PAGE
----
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I'm learning new commands in Vim all the time, but I'm sure everyone learns something new once in a while. I just recently learned about this:

zz, zt, zb - position cursor at middle, top, or bottom of screen

What are some other useful or elegant commands you wish you'd learned ages ago?

  • 46
    technically, zz, zt, zb are positioning the screen with the cursor at the middle / top / bottom. to position the cursor at the middle / top / bottom use M, H, or L. Both sets of commands are useful! – Peter Aug 18 '09 at 0:37
  • 1
    Reading this post months or a year ago has since helped me every day. dap is something I use to move paragraphs multiple times an hour, thanks to this post. – Funkodebat Nov 1 '13 at 11:49
  • 33
    I have never picked up so many tricks from a page that has been marked as non constructive :) Thanks all. – Tasos Bitsios Feb 25 '14 at 12:50

45 Answers 45

8

:%s,/search,/replace,

You can use other characters than / (slash) to separate patterns for substitution. This way you don’t have to escape the slashes of file paths.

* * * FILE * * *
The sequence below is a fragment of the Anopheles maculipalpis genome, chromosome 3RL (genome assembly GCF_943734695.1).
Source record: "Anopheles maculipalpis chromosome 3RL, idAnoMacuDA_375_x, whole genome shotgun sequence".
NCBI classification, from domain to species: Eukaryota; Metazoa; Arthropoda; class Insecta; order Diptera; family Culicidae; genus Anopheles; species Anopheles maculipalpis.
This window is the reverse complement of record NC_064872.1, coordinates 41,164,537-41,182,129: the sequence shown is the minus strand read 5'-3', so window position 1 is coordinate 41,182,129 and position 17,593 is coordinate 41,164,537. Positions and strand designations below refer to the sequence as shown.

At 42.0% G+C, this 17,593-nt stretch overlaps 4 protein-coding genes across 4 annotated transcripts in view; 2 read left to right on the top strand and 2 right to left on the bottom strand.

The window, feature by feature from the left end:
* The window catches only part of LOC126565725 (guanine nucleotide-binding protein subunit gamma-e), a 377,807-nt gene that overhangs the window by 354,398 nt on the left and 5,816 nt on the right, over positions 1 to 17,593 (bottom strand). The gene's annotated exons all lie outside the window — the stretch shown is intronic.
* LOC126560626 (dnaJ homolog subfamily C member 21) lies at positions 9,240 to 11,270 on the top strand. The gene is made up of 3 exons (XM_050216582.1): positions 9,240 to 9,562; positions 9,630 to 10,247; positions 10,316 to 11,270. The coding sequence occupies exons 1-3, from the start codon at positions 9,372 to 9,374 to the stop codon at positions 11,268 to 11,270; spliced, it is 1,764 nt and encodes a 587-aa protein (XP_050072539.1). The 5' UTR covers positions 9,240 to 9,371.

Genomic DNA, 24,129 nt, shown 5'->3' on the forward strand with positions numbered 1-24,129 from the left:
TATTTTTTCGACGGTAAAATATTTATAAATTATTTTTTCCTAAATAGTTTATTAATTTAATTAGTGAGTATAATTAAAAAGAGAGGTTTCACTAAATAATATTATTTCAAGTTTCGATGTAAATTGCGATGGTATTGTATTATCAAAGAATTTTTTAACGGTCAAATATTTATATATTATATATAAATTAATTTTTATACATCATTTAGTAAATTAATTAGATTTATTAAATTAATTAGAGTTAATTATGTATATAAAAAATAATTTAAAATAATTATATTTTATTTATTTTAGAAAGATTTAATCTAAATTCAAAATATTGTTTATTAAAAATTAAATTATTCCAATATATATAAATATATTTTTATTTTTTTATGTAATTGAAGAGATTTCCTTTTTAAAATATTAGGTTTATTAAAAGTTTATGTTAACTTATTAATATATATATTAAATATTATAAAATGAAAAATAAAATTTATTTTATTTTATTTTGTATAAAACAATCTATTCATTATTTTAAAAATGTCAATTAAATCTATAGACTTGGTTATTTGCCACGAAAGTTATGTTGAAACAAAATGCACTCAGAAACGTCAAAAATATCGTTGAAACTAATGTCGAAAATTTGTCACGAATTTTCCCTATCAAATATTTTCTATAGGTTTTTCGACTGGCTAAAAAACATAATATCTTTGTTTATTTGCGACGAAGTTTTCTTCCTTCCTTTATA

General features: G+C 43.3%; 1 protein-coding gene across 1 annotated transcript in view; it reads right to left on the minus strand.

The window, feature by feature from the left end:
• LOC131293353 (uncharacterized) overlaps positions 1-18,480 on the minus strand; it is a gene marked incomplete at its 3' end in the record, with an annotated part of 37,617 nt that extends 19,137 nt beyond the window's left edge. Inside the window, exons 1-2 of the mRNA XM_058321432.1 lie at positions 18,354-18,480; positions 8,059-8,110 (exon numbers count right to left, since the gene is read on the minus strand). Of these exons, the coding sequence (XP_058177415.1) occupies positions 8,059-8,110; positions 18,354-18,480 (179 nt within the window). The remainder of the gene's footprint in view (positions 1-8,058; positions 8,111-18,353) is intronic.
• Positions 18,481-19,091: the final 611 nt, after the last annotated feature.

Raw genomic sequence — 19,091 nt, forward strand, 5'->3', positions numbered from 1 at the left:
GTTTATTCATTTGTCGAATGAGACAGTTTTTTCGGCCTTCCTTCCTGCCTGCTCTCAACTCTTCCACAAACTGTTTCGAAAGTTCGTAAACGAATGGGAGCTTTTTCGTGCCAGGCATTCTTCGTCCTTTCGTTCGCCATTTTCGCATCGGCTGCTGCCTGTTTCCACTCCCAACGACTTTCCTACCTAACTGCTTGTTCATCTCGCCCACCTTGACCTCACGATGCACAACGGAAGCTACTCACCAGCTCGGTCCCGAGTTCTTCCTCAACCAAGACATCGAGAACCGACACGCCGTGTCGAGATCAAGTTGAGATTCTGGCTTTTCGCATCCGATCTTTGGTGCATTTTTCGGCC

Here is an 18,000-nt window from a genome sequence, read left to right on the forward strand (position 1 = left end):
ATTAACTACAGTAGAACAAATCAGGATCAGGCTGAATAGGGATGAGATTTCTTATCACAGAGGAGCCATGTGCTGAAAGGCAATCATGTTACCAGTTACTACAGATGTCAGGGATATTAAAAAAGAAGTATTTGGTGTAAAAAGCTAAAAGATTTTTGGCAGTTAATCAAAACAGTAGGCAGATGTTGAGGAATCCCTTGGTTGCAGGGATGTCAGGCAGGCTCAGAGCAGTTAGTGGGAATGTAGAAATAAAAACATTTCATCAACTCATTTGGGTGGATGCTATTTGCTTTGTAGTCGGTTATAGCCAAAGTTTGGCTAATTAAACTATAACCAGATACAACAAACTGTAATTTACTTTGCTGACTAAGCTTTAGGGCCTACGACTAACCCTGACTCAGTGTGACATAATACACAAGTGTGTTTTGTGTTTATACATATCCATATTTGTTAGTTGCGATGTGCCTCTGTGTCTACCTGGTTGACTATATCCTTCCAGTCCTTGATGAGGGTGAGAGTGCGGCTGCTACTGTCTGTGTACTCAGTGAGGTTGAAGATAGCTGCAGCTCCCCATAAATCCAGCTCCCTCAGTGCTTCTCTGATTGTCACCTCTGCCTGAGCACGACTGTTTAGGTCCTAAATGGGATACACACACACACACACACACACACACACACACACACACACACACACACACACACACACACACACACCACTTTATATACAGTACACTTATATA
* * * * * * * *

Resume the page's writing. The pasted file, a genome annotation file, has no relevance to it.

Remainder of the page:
• 2
    oh hell yes. I knew sed had this, but not vim. The more you know ♒☆ – beerbajay Jan 28 '14 at 22:09
7

Tabbed interface

Apart from split windows, you also can have tabbed windows. In the escape mode, type tabnew. You can open multiple tabs like this. To navigate between tabs, type tabn. This will move to the next tab. To move to a tabbed window, type tabn2 to move the second tab and so on.

To close a tab, type tabc, tabclose, or just close.

If you are in a terminal emulator (basically terminal in GUI) then you can try doing set mouse=a. Once that's done, you can click inside the editor with your mouse. And this will also help you navigate between tabs by clicking, and also closing by clicking on the close button at the right side.

Align your code - Full file

Just type G=gg in the escape mode.

Fold your code

Say you have a function that is completed. You want to minimise (or fold) that part of code so that you can free up some space and reduce clutter. Just select the code. Then, type fold.

This will fold the code up. If you want to expand the code, just go there, and type zo. To fold again, type zc.

6

Taking xcramps' suggestion one step further, I can't tell you how many times I've used:

:%!sort

to sort a list of items in a file.

Details:

:range!command

will execute a shell command on the specified range of lines. A range is usually specified as start,end

Examples:
1,3 specifies the first 3 lines
'a,'b selects the text between bookmarks a and b
.,$ selects the entire document (. = first line; $ = last line)